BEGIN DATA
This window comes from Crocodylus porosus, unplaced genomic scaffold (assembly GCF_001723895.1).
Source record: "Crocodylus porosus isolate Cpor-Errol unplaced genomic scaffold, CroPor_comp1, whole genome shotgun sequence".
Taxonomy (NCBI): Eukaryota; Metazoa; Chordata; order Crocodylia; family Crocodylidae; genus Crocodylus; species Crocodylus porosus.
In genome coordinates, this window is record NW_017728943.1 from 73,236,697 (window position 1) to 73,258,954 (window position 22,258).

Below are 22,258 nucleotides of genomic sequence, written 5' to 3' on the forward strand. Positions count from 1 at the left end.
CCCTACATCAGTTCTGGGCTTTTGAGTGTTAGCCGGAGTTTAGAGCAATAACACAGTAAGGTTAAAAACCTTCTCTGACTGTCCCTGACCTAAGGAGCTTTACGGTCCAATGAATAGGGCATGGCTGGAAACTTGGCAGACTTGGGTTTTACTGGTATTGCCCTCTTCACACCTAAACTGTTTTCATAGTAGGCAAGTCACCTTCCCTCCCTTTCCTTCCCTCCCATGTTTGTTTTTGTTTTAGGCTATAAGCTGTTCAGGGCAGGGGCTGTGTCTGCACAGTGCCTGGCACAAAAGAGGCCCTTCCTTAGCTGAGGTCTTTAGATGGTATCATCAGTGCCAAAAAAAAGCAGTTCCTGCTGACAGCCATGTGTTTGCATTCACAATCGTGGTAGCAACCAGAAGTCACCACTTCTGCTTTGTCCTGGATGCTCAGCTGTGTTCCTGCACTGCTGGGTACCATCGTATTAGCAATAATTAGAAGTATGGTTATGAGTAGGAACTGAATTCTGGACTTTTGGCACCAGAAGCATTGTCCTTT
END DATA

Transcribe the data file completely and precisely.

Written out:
This window comes from Crocodylus porosus, unplaced genomic scaffold (assembly GCF_001723895.1).
Source record: "Crocodylus porosus isolate Cpor-Errol unplaced genomic scaffold, CroPor_comp1, whole genome shotgun sequence".
Taxonomy (NCBI): Eukaryota; Metazoa; Chordata; order Crocodylia; family Crocodylidae; genus Crocodylus; species Crocodylus porosus.
In genome coordinates, this window is record NW_017728943.1 from 73,236,697 (window position 1) to 73,258,954 (window position 22,258).

Below are 22,258 nucleotides of genomic sequence, written 5' to 3' on the forward strand. Positions count from 1 at the left end.
CCCTACATCAGTTCTGGGCTTTTGAGTGTTAGCCGGAGTTTAGAGCAATAACACAGTAAGGTTAAAAACCTTCTCTGACTGTCCCTGACCTAAGGAGCTTTACGGTCCAATGAATAGGGCATGGCTGGAAACTTGGCAGACTTGGGTTTTACTGGTATTGCCCTCTTCACACCTAAACTGTTTTCATAGTAGGCAAGTCACCTTCCCTCCCTTTCCTTCCCTCCCATGTTTGTTTTTGTTTTAGGCTATAAGCTGTTCAGGGCAGGGGCTGTGTCTGCACAGTGCCTGGCACAAAAGAGGCCCTTCCTTAGCTGAGGTCTTTAGATGGTATCATCAGTGCCAAAAAAAAGCAGTTCCTGCTGACAGCCATGTGTTTGCATTCACAATCGTGGTAGCAACCAGAAGTCACCACTTCTGCTTTGTCCTGGATGCTCAGCTGTGTTCCTGCACTGCTGGGTACCATCGTATTAGCAATAATTAGAAGTATGGTTATGAGTAGGAACTGAATTCTGGACTTTTGGCACCAGAAGCATTGTCCTTT